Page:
New trend stirs cultural interest

【Drink】Time:2023-05-29      Source:China Daily      Views:265

1675991757168206.jpeg

Canadian coffee chain Tim Hortons' outlet at Shui On Plaza in Shanghai. The brand aims to launch localized drinks in the Chinese market.

The popularity of new-style, tea-based beverages provides a gateway for young people to discover traditional Chinese tea customs, Li Yingxue reports.

Blending traditional Chinese tea with coffee has recently become a new trend for purveyors of both beverage types.

From the osmanthus oolong latte by coffee brand Manner, to a coffee drink with jasmine tea launched by Plus In Coffee in Chengdu, Sichuan province, young customers are welcoming the innovative concoctions.

Mixing tea and coffee is not a new thing, as yuenyeung, or yuanyang, which generally consists of brewed coffee and black tea with sugar and milk, has long been a popular refreshment option in Hong Kong.

Yuenyeung refers to a pair of mandarin ducks, one male and one female, and the drink usually combines a harmonious blend of equal parts of coffee and milk tea. The drink has provided inspiration for coffee and tea brands that are developing new products.

As China's coffee and tea markets are both developing quickly, the new drinks have become a window through which young customers can understand and learn about traditional tea culture, breaking the stereotype that "only the middle-aged and elderly drink tea".

During the Spring Festival holiday, 6.4 million cups of tea-based drinks were sold by tea maker Nayuki at its stores across China, with its sales increasing 120 percent year-on-year. Other new-style tea brands including Hey Tea, Lelecha and Chabaidao, all of which also saw increased sales.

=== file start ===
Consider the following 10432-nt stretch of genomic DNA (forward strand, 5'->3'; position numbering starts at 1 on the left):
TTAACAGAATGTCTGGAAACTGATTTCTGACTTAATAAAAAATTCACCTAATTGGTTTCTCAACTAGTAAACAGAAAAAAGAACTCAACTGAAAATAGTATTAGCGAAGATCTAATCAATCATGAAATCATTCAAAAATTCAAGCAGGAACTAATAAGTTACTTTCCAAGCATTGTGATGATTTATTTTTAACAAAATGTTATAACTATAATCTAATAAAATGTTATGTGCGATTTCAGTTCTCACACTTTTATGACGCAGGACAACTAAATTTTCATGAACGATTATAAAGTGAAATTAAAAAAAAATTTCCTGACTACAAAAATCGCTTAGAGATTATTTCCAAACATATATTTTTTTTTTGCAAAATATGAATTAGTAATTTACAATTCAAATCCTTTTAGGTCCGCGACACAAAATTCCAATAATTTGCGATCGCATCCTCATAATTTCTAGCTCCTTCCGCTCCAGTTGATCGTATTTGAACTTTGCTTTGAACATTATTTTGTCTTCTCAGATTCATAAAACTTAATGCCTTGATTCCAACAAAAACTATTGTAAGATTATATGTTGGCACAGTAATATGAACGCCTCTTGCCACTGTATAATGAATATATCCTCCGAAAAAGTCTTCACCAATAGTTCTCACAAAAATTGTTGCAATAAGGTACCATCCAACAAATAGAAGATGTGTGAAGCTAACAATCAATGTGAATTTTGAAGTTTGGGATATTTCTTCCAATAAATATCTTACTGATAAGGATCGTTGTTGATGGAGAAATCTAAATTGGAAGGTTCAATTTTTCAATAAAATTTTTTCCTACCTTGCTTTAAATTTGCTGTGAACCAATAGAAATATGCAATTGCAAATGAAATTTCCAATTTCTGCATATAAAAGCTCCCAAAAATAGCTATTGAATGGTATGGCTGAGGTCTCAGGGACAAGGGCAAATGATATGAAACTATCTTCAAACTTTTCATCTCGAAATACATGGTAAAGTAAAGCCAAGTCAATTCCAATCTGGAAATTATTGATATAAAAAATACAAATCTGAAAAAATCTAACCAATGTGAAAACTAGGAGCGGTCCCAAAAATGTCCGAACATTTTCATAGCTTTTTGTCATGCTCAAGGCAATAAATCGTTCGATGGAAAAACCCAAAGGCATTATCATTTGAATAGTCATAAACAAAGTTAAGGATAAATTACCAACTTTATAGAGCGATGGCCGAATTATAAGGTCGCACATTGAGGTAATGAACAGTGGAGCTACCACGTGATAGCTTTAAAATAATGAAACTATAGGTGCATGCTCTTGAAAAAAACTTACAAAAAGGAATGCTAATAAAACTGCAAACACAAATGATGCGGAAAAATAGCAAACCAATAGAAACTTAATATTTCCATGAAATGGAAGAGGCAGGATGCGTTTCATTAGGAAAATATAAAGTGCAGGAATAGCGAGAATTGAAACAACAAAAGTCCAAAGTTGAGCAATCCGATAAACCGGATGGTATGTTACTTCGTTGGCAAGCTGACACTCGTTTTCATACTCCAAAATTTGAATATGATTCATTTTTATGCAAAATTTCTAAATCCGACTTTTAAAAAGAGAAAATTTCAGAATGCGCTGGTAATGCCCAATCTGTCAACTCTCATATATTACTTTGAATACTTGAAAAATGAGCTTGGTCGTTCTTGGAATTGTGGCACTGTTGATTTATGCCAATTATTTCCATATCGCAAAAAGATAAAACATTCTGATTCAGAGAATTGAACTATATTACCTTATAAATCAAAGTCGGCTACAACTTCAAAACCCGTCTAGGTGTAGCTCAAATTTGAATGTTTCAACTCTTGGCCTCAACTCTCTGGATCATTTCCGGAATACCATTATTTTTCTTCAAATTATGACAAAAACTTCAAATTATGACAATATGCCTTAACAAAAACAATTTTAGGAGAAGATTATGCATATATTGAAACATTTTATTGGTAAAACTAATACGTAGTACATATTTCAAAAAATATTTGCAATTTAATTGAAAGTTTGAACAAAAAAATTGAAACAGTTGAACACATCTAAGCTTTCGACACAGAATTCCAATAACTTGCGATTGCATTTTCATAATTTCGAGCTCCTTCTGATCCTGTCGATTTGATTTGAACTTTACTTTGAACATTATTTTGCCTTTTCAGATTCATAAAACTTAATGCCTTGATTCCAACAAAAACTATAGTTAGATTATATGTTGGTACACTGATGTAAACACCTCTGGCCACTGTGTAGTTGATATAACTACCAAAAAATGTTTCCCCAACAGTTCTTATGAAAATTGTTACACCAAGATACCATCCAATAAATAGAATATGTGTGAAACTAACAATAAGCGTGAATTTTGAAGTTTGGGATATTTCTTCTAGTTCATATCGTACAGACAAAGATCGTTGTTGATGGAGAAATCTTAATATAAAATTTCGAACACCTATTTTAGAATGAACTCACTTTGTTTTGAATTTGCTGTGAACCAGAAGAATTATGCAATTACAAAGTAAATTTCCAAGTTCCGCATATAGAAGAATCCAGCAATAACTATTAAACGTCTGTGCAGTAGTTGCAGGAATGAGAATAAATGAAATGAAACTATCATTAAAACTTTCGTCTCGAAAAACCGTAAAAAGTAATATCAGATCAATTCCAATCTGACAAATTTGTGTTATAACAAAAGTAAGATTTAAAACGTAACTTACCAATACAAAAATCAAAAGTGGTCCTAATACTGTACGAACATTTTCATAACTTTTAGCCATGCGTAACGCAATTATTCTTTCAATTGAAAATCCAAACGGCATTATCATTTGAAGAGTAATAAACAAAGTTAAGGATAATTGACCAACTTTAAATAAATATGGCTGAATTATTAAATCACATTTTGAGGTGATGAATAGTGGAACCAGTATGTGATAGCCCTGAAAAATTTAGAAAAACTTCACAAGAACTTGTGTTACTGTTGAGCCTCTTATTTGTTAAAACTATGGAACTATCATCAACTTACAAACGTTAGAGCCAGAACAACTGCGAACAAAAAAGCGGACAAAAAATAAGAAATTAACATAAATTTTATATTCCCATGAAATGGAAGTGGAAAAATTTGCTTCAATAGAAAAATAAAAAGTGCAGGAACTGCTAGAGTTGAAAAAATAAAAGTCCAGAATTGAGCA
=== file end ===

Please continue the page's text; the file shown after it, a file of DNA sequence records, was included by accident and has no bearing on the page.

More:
1675991786718075.jpeg

A branch of Chabaidao in Chaoyang district, Beijing. The company combines fresh seasonal fruit with traditional tea.

Domestic and international coffee brands have also been expanding in the past couple of years, with new products continuously being launched that feature Chinese tea or other Chinese cultural elements.

By the end of January, homegrown brand Luckin Coffee had over 8,000 stores in China. Meanwhile, Starbucks currently has over 6,000 branches and its expansion continues, as it plans to reach 9,000 stores by the end of 2025.

From coconut cold brew to milk tea and peach oolong, Canadian coffee chain Tim Hortons aims to launch localized drinks in the Chinese market.

In January, the coffee chain launched its official Chinese name, "Tianhao", to accelerate its localization. Tianhao can mean "the weather is good", which has a poetic implication and is often seen in ancient Chinese poems.

Lu Yongchen, CEO of Tim Hortons China, says, "We have seen the rise of China's coffee consumption market and personally experienced the continuous improvement of the business environment and the government's strong support for business development.

"In the future, we will continue to expand in China," Lu says. With over 500 stores across China as of October, Tim Hortons China aims to expand to 2,750 stores by 2026.

Chabaidao's signature tea drinks, which combine fresh seasonal fruit with traditional tea and milk tea with taro balls, are quite popular among young customers, with the latter accounting for over 270,000 orders during the Lunar New Year holiday.

Zhu Mingxing, director of product research and development of Chabaidao, told Xinhua News Agency that they value the tea base of their drinks, and make sure customers can taste the tea flavor, but without acerbity.